A plangent piano ballad played at the funeral of Michael Hutchence, this ode to loss and sorrow has comforted generations of listeners
Nick Cave understands the love song. His can be hopeful or angry, loud or raucous, but they press down on your chest, pick you up briefly, and then dump you right back down again. They explore – as Cave says himself – the darkest regions of the soul.
Sorrow has always formed a part of Cave’s songwriting. In his lecture The Secret Life of the Love Song, he traces the genesis of his own artistic expression and identifies the one event that catalysed the process – the death of his father when he was 19. “I see that my artistic life is centred around an attempt to articulate an almost palpable sense of loss that laid claim to my life,” he says.
The songs became his emissaries, drawn from that desire to explore the sorrow, the pain and the anger that he says “have whistled through my bones and hummed in my blood”.
Into My Arms, which opens the album The Boatman’s Call, is Cave’s most haunting love song. A quiet piano ballad, its plangent melody mournfully hymns the end of two relationships. Full of beautifully limpid songs, the 1997 album was a world away from Cave’s more confronting earlier work with the Birthday Party and the Boys Next Door. In the process, it opened up his music to a new audience.
Cave has became revered in Australia, although some have found this strange. While he grew up in Melbourne, he spent many years wandering, living in Berlin, London andSão Paulo. His songs don’t yearn for his home country. But his voice has a coarseness that is unmistakably Australian, and he is a standard-bearer for a darker side of the country’s artists who are boldly unafraid to explore and experiment.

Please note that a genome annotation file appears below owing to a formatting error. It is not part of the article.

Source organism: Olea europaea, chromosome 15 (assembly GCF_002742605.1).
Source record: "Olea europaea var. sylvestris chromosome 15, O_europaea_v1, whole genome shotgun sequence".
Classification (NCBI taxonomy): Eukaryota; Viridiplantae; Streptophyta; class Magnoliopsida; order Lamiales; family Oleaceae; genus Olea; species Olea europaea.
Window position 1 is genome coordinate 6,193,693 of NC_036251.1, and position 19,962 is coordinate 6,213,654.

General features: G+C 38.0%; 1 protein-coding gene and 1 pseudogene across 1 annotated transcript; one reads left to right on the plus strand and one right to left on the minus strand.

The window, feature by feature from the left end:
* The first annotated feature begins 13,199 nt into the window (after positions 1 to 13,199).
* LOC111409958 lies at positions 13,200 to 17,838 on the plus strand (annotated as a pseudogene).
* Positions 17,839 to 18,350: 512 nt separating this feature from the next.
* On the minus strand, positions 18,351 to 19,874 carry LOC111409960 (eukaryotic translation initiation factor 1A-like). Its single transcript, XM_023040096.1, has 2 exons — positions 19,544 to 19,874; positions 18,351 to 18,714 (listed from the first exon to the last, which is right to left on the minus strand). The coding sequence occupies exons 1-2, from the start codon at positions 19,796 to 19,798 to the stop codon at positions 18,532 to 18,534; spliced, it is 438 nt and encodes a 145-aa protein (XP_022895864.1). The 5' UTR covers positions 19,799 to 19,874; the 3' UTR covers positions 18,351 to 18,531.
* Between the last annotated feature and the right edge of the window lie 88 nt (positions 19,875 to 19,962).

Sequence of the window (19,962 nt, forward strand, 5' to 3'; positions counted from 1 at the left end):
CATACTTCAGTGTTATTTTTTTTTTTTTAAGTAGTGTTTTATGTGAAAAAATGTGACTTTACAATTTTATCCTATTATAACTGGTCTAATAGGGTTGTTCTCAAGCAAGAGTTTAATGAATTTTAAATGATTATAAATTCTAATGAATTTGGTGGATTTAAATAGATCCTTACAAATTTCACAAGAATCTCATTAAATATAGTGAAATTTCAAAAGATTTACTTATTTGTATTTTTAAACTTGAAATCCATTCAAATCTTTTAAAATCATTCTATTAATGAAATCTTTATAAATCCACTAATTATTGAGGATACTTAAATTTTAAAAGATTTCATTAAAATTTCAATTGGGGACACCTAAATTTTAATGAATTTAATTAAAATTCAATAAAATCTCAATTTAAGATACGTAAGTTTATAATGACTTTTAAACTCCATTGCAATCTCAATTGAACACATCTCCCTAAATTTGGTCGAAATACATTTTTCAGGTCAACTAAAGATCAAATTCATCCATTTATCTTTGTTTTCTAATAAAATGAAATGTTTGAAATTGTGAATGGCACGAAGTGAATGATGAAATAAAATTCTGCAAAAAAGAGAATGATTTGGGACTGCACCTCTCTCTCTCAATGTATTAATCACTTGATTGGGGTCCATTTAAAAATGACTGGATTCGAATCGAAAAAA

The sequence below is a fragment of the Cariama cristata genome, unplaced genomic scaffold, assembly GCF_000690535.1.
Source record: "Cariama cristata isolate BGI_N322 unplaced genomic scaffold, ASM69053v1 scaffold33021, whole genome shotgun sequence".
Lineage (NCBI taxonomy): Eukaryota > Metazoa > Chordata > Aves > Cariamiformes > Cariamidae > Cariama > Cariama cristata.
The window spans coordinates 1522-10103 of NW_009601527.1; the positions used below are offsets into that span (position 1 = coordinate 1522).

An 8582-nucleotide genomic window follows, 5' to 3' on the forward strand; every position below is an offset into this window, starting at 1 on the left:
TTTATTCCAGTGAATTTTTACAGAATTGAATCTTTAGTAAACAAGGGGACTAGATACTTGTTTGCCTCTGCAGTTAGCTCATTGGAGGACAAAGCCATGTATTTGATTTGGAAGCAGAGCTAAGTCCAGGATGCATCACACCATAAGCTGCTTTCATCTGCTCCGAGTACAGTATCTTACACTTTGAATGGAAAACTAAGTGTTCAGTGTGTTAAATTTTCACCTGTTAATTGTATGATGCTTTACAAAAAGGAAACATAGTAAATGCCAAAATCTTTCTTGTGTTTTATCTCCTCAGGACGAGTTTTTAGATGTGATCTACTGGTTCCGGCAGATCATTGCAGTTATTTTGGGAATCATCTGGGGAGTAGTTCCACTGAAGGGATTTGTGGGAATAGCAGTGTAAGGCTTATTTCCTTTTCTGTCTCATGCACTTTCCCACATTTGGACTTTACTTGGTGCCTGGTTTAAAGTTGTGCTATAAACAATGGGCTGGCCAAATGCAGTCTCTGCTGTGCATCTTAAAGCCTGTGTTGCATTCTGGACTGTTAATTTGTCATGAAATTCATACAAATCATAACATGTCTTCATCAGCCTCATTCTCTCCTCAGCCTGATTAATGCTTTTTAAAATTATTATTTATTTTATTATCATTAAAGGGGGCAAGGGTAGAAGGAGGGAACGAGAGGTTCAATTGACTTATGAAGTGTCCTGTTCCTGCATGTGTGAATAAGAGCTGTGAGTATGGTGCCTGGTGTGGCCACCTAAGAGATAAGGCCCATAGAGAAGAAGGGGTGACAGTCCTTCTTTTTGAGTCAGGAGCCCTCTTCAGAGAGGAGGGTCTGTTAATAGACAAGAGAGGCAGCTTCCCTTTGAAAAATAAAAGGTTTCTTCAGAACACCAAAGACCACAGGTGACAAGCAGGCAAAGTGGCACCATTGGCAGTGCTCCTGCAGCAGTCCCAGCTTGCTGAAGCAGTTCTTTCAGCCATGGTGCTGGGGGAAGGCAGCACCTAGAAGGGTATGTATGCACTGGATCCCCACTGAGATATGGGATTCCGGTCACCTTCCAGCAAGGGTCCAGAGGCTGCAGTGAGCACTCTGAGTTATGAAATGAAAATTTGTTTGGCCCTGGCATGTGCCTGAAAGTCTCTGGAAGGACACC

Cave counts Into My Arms among his most treasured creations. In The Secret Life of the Love Song he says: “Mostly, they were the offspring of complicated pregnancies and difficult and painful births. Most are rooted in direct personal experience and were conceived for a variety of reasons, but this rag-tag group of love songs are, at the death, all the same thing – lifelines thrown into the galaxies by a drowning man.”
The song at its heart is about loss and the sorrow that flows from it, whether it’s the end of a relationship or the death of a friend or family member – Cave sang the ballad at the funeral of Michael Hutchence. Evocative, emotional and stirring, Into My Arms reminds us that even at the darkest times we’re not alone, truly conjuring of the elusive spirit of duende.
Should it be called an Australian anthem? It was written by an Australian and has captured the souls of many Australians. But it goes beyond that. The love song speaks to people in a way that is universal, and that is surely one of Cave’s most enduring qualities.